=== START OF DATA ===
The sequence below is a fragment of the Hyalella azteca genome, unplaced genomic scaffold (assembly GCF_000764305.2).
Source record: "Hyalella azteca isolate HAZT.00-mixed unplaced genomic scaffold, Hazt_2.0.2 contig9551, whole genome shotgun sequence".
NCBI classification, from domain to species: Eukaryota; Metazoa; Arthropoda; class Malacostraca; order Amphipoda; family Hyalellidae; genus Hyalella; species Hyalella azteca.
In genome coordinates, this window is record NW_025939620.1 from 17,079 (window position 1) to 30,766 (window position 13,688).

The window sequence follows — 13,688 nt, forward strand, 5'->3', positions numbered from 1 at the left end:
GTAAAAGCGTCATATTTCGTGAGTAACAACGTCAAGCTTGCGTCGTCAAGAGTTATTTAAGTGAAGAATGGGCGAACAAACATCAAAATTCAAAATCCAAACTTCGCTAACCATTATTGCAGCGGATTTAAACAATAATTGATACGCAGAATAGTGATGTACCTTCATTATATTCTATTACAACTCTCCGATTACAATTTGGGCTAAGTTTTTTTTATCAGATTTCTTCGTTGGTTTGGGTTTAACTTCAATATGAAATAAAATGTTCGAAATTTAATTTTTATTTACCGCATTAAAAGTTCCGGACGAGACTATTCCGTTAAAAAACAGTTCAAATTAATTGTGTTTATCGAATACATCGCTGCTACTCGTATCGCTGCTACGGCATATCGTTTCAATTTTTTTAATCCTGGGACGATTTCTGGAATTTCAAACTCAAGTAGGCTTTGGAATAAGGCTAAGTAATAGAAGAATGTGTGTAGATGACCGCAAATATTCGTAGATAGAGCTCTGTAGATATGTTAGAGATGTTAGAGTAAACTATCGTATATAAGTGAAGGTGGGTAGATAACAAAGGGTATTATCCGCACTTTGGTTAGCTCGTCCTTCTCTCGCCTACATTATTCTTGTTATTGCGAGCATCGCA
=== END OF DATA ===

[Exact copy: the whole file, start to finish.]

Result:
The sequence below is a fragment of the Hyalella azteca genome, unplaced genomic scaffold (assembly GCF_000764305.2).
Source record: "Hyalella azteca isolate HAZT.00-mixed unplaced genomic scaffold, Hazt_2.0.2 contig9551, whole genome shotgun sequence".
NCBI classification, from domain to species: Eukaryota; Metazoa; Arthropoda; class Malacostraca; order Amphipoda; family Hyalellidae; genus Hyalella; species Hyalella azteca.
In genome coordinates, this window is record NW_025939620.1 from 17,079 (window position 1) to 30,766 (window position 13,688).

The window sequence follows — 13,688 nt, forward strand, 5'->3', positions numbered from 1 at the left end:
GTAAAAGCGTCATATTTCGTGAGTAACAACGTCAAGCTTGCGTCGTCAAGAGTTATTTAAGTGAAGAATGGGCGAACAAACATCAAAATTCAAAATCCAAACTTCGCTAACCATTATTGCAGCGGATTTAAACAATAATTGATACGCAGAATAGTGATGTACCTTCATTATATTCTATTACAACTCTCCGATTACAATTTGGGCTAAGTTTTTTTTATCAGATTTCTTCGTTGGTTTGGGTTTAACTTCAATATGAAATAAAATGTTCGAAATTTAATTTTTATTTACCGCATTAAAAGTTCCGGACGAGACTATTCCGTTAAAAAACAGTTCAAATTAATTGTGTTTATCGAATACATCGCTGCTACTCGTATCGCTGCTACGGCATATCGTTTCAATTTTTTTAATCCTGGGACGATTTCTGGAATTTCAAACTCAAGTAGGCTTTGGAATAAGGCTAAGTAATAGAAGAATGTGTGTAGATGACCGCAAATATTCGTAGATAGAGCTCTGTAGATATGTTAGAGATGTTAGAGTAAACTATCGTATATAAGTGAAGGTGGGTAGATAACAAAGGGTATTATCCGCACTTTGGTTAGCTCGTCCTTCTCTCGCCTACATTATTCTTGTTATTGCGAGCATCGCA